ADVERTISEMENT
  About the SA Blog Network













The Network Central

The Network Central


Updates on the blog network and news from the science blogosphere.
The Network Central Home

#SciAmBlogs Monday – Craigs List Avenue, Religion and Medical Care, Words With Rocks, Bad doctors, Futuristic Foods and more.

The views expressed are those of the author and are not necessarily those of Scientific American.


Email   PrintPrint



Most important news of the day – we have a new blog! Check out Rosetta Stones!

Second, as it is Monday, we have a new Image of the Week.

I think these four posts had something to do with yesterday’s date – you decide:

- Darren Naish – Amphisbaenians and the origins of mammals

 

- Ferris Jabr – Neuroscientists: We Don’t Really Know What We Are Talking About, Either

 

- David Bressan – Strange Skull rewrites History of Man

 

- Janet D. Stemwedel – Who profits from killing Pluto?

 

And now for the serious stuff:

- Cassie Rodenberg – Strolling “Craigs List Avenue” for Drugs: Tatiana’s Story

 

- Judy Stone – Molecules to Medicine: When Religion Collides with Medical Care: Who decides what is right for you?

 

- Dana Hunter – Words With Rocks

 

- Ilana Yurkiewicz – “Bad doctors” and bad habits

 

- Christina Agapakis – Foods in the Year 2000

 

- Jennifer Frazer – Another Bat Die-Off Leads to Discovery of First European Ebola Virus Relative

 

- Scicurious – Can amphetamine and caffeine make you a slacker?

 

- Kalliopi Monoyios – Paleo Dream Jobs: Bringing Dinos Back to Life

 

- DNLee – Tackling student loan debt – Serve your way out of debt

 

- Caleb A. Scharf – Raw Footage From An Alien World

 

- John Horgan – Christof Koch on Free Will, the Singularity and the Quest to Crack Consciousness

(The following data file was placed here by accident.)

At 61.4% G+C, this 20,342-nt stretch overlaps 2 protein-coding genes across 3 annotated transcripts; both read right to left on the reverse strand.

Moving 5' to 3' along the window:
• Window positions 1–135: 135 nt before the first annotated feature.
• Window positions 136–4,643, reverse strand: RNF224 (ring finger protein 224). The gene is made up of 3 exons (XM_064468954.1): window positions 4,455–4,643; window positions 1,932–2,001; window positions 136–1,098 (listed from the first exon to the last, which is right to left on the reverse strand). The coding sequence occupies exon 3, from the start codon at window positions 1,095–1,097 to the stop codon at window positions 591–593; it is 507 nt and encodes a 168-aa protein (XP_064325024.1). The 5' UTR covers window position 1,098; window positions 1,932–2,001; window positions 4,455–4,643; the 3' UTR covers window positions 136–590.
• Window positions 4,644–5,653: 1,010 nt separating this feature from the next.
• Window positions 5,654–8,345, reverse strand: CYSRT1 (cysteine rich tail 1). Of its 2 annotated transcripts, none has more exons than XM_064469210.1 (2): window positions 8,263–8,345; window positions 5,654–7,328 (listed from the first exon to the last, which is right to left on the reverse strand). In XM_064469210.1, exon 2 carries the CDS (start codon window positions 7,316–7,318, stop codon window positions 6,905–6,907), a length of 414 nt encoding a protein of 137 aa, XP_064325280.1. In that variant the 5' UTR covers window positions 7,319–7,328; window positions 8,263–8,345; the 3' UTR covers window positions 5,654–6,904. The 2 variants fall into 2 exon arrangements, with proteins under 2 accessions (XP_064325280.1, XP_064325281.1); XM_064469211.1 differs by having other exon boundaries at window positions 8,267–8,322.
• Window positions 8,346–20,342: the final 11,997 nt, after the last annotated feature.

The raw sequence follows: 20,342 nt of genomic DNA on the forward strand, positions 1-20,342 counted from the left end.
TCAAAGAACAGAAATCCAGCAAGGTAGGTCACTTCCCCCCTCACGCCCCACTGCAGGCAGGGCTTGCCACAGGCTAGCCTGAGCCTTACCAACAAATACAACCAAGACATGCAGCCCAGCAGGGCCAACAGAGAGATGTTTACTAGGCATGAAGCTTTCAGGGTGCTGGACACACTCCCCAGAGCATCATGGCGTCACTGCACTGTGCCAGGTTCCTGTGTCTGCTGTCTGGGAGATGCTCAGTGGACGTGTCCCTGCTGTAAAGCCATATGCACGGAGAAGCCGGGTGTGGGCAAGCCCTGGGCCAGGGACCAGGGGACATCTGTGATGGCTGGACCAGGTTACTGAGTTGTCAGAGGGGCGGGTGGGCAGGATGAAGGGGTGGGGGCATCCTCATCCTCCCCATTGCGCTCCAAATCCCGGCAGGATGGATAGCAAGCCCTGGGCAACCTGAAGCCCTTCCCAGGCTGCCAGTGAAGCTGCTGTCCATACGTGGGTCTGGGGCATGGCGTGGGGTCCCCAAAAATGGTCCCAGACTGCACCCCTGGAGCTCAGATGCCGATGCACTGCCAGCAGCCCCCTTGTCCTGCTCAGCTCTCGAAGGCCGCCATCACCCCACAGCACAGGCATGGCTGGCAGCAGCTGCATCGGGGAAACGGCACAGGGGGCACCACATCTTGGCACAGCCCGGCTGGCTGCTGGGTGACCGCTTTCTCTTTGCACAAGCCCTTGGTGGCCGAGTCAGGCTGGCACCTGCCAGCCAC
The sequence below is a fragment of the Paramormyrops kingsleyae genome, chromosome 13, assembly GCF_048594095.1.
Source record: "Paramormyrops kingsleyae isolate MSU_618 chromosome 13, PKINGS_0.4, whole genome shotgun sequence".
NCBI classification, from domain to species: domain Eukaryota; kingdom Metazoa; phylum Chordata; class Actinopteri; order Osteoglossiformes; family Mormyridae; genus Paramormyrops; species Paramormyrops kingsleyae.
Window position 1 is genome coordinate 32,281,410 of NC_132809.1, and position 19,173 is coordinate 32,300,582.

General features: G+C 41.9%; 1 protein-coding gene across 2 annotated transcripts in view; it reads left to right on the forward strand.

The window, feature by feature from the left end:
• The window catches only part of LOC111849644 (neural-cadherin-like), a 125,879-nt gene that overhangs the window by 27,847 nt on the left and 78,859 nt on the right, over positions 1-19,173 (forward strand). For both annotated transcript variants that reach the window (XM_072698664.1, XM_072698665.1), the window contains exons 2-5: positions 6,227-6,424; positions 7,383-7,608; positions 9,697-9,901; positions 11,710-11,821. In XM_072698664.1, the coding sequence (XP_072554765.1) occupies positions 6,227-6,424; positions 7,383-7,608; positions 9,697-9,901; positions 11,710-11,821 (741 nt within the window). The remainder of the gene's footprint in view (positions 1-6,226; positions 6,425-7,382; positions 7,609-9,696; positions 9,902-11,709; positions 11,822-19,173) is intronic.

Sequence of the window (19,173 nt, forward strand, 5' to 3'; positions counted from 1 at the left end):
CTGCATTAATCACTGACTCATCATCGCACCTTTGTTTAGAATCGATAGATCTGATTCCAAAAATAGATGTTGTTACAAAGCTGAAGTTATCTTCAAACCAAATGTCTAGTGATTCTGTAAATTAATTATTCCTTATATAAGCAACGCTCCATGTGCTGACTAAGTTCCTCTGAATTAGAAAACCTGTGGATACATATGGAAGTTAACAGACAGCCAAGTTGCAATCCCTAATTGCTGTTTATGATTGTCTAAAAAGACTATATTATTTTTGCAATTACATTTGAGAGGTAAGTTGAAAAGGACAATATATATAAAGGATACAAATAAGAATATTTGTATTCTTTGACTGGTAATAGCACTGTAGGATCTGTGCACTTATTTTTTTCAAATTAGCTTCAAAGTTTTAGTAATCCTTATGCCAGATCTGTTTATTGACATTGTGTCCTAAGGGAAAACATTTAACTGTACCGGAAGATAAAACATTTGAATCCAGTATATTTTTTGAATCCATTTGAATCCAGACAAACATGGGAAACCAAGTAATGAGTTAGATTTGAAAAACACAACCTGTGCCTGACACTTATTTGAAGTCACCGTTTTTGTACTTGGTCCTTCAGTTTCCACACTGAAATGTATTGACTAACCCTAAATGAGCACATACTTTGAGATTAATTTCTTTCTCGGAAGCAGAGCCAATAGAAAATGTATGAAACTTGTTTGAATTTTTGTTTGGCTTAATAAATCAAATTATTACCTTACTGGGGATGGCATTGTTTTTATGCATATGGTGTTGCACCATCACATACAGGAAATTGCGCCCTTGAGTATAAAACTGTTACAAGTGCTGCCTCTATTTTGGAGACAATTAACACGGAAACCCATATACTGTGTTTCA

- Carin Bondar – A Jason Mraz Tune Gets Geekified! Monday Music Video

 

- Jason G. Goldman – Sunday Photoblogging: Locals, Tourists, and Data

 

- Wayne Maddison – Spiders in Borneo: Scattered literature

 

- Elizabeth Iorns – Leading a Movement to Change the Pace of Scientific Research

 

- Bora Zivkovic – Anthropologists love Scientific American and Best of March at A Blog Around The Clock

 

- Bora Zivkovic – Welcome Rosetta Stones – the newest blog at #SciAmBlogs and Open Laboratory 2013 – submissions so far

 

- Gary Stix – Psychological ‘Growth’ Through War and Disease: Sometimes It’s Just a Cruel Delusion

 

- Katherine Harmon – Routine Mammograms Lead to Overdiagnosis of Breast Cancer

 

- Kate Wong – Humans Tamed Fire by One Million Years Ago

 

=======================

Conversations on our articles and blog posts often continue on our Facebook page – “Like” it and join in the discussion. You can also put our official Google Plus page in your circles.

You should follow the Blog Network on Twitter – the official account is @sciamblogs and the List of all the bloggers is @sciamblogs/sciambloggers.





Rights & Permissions

Comments 5 Comments

Add Comment
  1. 1. sunspot 7:35 pm 04/4/2012

    Regarding the above mentioned: “Judy Stone – Molecules to Medicine: When Religion Collides with Medical Care: Who decides what is right for you?” The following comment from the blog page also applies to Bora Zivkovic, who allowed the article to be posted here.
    ********************************
    Judy Stone, and SciAm Editors:
    It’s very simple to disprove most of the “Big Lies” in this clearly anti-Catholic propaganda. The most obvious rebuttal, clear to any rational reader, is based on your statement that “In twenty-two states, Catholic hospitals account for 20-30+% of admissions.” The smart reader will realize that Catholics care enough about people to build hospitals where others refuse to build them. Imagine what health care would be like in those regions if Catholics had not sacrificed to build those hospitals.